A recent revalidation of a course suite, in a subject area for which I am the library liaison, brought to a head the problems in providing online access to programme resources. This is both in terms of access during lockdown, preventing unnecessary handling of print sources and the associated health risks with that for library workers and users, and also because these courses involve placements or distance learning where the students will not have easy access to campus anyway.

There were three key areas that needed addressing.

  1. The lack of availability of ebooks from traditional academic publishers, due to them either not being offered at all, only being offered on restrictive, unfair models, or because of prohibitively high costs.
  2. The inaccessibility of ebooks supplied to libraries, with DRM often stopping users relying on screen-readers decent access to texts. This is particularly with the use of third-party software stopping the download of books, or sections of books, to the formats needed.
  3. The lack of representation of sections of society, and inherent marginalisation, in the content of many traditionally-published texts, and the wish to find alternative sources to try and counteract this.

The academics involved in the revalidation asked me to participate at the stage where all of the modules to be designed had been outlined, but the content of them was still to be decided. I had the aims and outcomes to work with, and some suggested readings that could help as a starting point, and the remit to build up potential resource lists for each module which helped address these three core issues.

I decided that open access sources provided one way of addressing all three of them, to some extent. By their nature, they are designed to be accessible without payment. They are usually readable online, or downloadable to PDF, and testing of a sample showed that they were screen-reader compatible. In addition, I could check the contents more easily to identify works from a number of different viewpoints, and particularly found works from writers in countries which were not represented in the texts we had in stock, purchased in the traditional way by academic publishers. This is one step in trying to address representation, acknowledging that this should not stop here or be a token gesture.

We started by looking for open access books, with a view to having core lists in place for each module. From here, once module leaders have been appointed for the actual teaching, I can work with them on locating a wider range of sources. I used Oapen, DOAB and LibreTexts as my main search tools.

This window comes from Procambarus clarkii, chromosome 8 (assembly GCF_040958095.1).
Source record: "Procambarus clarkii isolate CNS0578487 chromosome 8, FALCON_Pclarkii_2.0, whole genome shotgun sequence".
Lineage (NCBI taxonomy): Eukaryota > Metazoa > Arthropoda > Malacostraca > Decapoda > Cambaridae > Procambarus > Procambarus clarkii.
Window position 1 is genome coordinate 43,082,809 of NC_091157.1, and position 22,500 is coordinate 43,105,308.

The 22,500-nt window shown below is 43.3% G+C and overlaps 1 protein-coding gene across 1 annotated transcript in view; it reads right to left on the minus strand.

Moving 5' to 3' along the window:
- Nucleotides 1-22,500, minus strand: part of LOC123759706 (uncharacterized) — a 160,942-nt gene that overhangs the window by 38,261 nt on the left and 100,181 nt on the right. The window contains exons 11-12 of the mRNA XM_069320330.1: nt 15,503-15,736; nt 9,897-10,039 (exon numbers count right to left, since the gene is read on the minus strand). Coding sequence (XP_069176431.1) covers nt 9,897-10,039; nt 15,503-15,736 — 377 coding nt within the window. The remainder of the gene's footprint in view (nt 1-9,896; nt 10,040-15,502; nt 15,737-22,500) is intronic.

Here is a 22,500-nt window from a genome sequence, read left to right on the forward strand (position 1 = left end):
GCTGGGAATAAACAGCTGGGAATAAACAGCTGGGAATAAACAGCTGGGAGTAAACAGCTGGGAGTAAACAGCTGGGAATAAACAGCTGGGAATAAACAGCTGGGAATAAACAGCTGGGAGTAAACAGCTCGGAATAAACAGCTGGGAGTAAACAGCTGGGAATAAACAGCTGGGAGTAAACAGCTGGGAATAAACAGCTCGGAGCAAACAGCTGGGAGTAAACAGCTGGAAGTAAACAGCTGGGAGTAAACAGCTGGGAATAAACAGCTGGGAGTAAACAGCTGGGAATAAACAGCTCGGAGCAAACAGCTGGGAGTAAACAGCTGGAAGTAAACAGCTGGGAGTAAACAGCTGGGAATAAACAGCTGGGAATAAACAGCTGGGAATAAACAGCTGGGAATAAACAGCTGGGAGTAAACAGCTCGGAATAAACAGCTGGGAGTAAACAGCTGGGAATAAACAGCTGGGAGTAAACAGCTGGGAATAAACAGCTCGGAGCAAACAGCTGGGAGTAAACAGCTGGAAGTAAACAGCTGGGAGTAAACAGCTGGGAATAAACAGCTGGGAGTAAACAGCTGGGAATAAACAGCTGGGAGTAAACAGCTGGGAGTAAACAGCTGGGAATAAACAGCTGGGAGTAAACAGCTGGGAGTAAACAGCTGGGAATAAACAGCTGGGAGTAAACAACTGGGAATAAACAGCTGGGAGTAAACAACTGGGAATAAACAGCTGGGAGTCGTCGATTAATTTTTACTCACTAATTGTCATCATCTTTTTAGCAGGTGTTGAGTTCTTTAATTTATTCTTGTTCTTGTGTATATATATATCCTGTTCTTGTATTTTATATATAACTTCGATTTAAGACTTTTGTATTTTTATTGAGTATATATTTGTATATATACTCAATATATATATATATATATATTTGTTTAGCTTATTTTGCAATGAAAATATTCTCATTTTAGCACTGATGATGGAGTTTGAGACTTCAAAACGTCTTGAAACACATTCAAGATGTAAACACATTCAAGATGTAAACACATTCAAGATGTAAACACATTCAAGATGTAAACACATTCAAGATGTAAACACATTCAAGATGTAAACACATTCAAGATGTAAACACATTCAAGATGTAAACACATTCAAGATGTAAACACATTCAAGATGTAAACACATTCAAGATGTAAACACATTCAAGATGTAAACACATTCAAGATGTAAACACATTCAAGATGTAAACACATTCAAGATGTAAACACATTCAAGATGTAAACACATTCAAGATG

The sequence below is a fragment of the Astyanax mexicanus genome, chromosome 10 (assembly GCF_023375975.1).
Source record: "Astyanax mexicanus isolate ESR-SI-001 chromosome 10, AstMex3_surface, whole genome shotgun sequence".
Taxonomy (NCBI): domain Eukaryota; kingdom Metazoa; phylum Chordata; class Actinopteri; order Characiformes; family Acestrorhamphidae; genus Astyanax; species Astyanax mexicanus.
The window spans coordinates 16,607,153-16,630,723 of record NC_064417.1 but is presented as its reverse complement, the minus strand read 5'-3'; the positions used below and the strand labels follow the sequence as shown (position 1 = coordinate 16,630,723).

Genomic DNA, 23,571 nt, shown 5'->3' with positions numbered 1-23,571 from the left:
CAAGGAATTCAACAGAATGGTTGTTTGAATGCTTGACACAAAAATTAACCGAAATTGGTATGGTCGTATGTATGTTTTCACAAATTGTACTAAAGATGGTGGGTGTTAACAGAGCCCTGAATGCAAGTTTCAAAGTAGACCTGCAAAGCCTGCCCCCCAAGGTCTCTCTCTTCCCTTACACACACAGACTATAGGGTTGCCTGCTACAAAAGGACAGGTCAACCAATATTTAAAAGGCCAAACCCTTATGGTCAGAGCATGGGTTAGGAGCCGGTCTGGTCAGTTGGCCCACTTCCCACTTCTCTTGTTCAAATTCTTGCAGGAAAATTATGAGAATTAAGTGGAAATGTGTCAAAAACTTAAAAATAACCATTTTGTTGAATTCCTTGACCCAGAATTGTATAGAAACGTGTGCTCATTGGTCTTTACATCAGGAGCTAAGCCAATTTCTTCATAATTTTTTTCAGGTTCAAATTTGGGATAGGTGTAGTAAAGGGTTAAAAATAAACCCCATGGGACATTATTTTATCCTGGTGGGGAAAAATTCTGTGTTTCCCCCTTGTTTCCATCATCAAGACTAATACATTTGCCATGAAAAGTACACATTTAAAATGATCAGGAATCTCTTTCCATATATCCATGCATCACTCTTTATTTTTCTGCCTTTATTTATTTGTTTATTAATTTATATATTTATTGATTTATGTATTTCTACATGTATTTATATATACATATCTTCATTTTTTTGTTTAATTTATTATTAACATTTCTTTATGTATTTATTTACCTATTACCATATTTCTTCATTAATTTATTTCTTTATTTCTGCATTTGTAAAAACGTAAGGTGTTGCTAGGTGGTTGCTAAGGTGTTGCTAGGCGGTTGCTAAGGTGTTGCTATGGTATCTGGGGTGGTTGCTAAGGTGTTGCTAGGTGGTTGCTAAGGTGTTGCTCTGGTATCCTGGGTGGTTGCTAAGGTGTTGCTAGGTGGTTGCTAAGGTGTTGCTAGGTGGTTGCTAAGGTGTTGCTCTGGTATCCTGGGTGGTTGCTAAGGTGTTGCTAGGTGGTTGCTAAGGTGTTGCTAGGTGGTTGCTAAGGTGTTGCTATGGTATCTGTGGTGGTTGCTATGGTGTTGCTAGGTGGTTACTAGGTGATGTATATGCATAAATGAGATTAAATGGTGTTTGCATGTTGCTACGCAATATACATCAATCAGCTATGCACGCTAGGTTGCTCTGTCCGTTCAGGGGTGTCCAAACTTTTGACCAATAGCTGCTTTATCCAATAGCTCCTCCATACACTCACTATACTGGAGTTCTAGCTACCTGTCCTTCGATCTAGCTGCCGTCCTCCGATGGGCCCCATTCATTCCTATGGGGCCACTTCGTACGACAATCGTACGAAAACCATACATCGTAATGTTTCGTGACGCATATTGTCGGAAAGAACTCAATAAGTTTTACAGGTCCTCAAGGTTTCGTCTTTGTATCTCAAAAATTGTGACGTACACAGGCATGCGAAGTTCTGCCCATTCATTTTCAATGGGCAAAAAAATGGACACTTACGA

I took the approach of putting all of the modules into a stand-alone reading list. For each module, I took the indicative titles from traditional publishers supplied by the academics, and gave notes as to their current availability (or otherwise) in ebook format, and potential costs in their further use. After this, I introduced other texts from existing traditional publishers that may be useful, again with notes as to availability and trying to surface the ones which provide DRM-free access. Finally, I also ensured that open access resources were added where ones appropriate to the content of the module could be located.

Generally I found there to be a good range of titles available in open access format, and this is only going to develop as more academic authors find their work restricted by traditional publishing set-ups. They are much easier for students to use, with no passwords needed for future access if they bookmark them, full download is available so they can save them wherever they like, and they work with assistive technology in the format available to all.

I plan to make more posts about this, with more specific examples of where open access texts have been used in module design and/or delivery in order to enhance learning. It’s my hope that we can find alternative ways of providing access to information when the cost of obtaining or providing access to resources has proven to be too high in either monetary or accessibility terms, and find a sustainable way forward.

Note : A longer version of this post is available, with links to references and further reading.

Academics and ebooks : an example of what you can do to help.

With their fingers firmly in their ears, academic publishers are still busy trying to tout their ebooks to academics. Emails such as the following, which was received by academics today from Oxford University Press (one of the worst culprits in the ebook pricing scandal)

I hope teaching is going well in this very unusual year.
Like everyone else, at OUP we have had to adapt to a virtual way of working for the foreseeable future. At this time of year I am usually on campus visiting lecturers, discussing how staff and students are using our textbooks and beginning to share news of our upcoming publications.
Over the summer period, one of the main focuses for institutions has been on our digital offerings. It would be great to talk with you about our textbooks and how they can meet your course needs digitally, and the ways that we can make that happen for you. 
If you are available over the next few weeks for a meeting over Teams or by phone to discuss our titles in more detail, please let me know and we can get this scheduled.
I look forward to hearing from you and as always, any questions do not hesitate to get in touch.